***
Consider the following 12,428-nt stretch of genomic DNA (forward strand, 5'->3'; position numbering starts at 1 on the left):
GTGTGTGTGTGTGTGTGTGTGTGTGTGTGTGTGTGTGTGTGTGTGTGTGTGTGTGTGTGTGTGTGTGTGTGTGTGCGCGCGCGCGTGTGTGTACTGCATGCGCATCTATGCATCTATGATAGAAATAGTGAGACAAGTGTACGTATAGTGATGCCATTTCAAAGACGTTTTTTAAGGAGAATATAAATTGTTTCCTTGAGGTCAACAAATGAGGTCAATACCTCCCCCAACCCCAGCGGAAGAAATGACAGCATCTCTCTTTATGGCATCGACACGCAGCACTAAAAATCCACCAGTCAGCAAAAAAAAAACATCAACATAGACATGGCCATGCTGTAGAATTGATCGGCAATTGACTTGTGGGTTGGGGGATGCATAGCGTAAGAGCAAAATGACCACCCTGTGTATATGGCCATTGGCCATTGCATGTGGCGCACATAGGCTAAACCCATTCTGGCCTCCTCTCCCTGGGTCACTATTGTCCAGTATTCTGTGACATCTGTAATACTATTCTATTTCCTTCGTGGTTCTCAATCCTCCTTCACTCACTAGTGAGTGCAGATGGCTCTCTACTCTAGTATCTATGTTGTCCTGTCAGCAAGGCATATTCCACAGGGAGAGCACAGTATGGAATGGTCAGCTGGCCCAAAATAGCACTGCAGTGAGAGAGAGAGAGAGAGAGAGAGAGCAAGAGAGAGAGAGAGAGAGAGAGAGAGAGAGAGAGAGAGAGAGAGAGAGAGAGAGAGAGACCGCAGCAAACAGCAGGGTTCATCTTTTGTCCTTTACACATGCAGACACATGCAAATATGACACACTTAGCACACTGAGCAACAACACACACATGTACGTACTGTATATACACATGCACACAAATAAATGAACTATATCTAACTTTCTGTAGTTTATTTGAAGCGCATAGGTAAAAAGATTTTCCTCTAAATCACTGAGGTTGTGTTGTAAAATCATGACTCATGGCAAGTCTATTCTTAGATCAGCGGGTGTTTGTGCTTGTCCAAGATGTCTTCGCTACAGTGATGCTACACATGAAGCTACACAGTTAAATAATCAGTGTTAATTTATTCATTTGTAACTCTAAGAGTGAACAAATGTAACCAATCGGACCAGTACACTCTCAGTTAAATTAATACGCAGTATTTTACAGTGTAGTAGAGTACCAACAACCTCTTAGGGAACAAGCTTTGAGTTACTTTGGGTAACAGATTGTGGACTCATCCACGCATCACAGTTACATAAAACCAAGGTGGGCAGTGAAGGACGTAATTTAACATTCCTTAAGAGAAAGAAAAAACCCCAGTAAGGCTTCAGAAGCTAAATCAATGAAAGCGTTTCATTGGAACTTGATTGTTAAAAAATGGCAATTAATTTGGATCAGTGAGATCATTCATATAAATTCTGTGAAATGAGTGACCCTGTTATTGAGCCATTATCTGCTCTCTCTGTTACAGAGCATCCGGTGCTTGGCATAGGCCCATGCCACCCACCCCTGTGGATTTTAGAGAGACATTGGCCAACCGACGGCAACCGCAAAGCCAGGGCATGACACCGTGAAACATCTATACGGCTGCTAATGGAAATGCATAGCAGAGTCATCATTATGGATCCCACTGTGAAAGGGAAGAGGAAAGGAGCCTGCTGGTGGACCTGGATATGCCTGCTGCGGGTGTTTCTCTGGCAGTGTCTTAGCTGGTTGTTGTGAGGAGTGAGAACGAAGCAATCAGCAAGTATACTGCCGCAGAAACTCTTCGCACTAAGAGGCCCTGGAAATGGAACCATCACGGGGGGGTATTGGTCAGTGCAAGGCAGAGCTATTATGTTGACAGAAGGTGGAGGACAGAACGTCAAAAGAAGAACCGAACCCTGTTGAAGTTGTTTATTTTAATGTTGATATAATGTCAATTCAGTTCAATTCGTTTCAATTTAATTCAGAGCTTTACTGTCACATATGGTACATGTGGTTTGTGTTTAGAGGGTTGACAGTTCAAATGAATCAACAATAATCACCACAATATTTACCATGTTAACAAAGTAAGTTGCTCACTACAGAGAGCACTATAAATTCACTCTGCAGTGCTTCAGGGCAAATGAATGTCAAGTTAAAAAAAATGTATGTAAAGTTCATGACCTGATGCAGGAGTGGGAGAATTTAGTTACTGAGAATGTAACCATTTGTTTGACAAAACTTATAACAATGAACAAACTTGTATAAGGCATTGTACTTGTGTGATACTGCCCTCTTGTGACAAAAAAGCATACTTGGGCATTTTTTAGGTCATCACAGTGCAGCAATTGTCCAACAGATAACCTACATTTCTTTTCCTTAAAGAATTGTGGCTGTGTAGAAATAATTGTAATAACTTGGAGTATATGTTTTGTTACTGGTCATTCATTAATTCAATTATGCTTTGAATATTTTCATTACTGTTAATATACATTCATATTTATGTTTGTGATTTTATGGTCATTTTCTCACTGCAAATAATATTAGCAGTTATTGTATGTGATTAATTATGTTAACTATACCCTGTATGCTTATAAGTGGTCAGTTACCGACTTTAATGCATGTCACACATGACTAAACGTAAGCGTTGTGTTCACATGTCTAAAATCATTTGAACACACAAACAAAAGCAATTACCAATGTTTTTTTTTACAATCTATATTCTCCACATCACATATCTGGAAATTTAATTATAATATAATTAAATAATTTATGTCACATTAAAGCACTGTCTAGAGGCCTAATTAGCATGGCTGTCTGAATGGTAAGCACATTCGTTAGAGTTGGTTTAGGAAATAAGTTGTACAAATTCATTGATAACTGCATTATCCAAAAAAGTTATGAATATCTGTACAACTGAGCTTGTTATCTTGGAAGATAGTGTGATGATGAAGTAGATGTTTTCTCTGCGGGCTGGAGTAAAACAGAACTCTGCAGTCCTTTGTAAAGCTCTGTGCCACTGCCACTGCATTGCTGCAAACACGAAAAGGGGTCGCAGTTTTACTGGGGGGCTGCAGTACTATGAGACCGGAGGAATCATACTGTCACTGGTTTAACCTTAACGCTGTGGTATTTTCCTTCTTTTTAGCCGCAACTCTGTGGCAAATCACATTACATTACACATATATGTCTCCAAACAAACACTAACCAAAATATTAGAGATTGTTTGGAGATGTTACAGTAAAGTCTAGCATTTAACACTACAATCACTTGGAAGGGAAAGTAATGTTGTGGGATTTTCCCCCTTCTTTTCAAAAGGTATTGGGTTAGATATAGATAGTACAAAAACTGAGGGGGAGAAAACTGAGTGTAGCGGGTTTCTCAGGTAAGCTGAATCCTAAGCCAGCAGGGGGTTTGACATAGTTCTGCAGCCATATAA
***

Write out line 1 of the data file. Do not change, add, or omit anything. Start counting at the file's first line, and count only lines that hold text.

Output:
Consider the following 12,428-nt stretch of genomic DNA (forward strand, 5'->3'; position numbering starts at 1 on the left):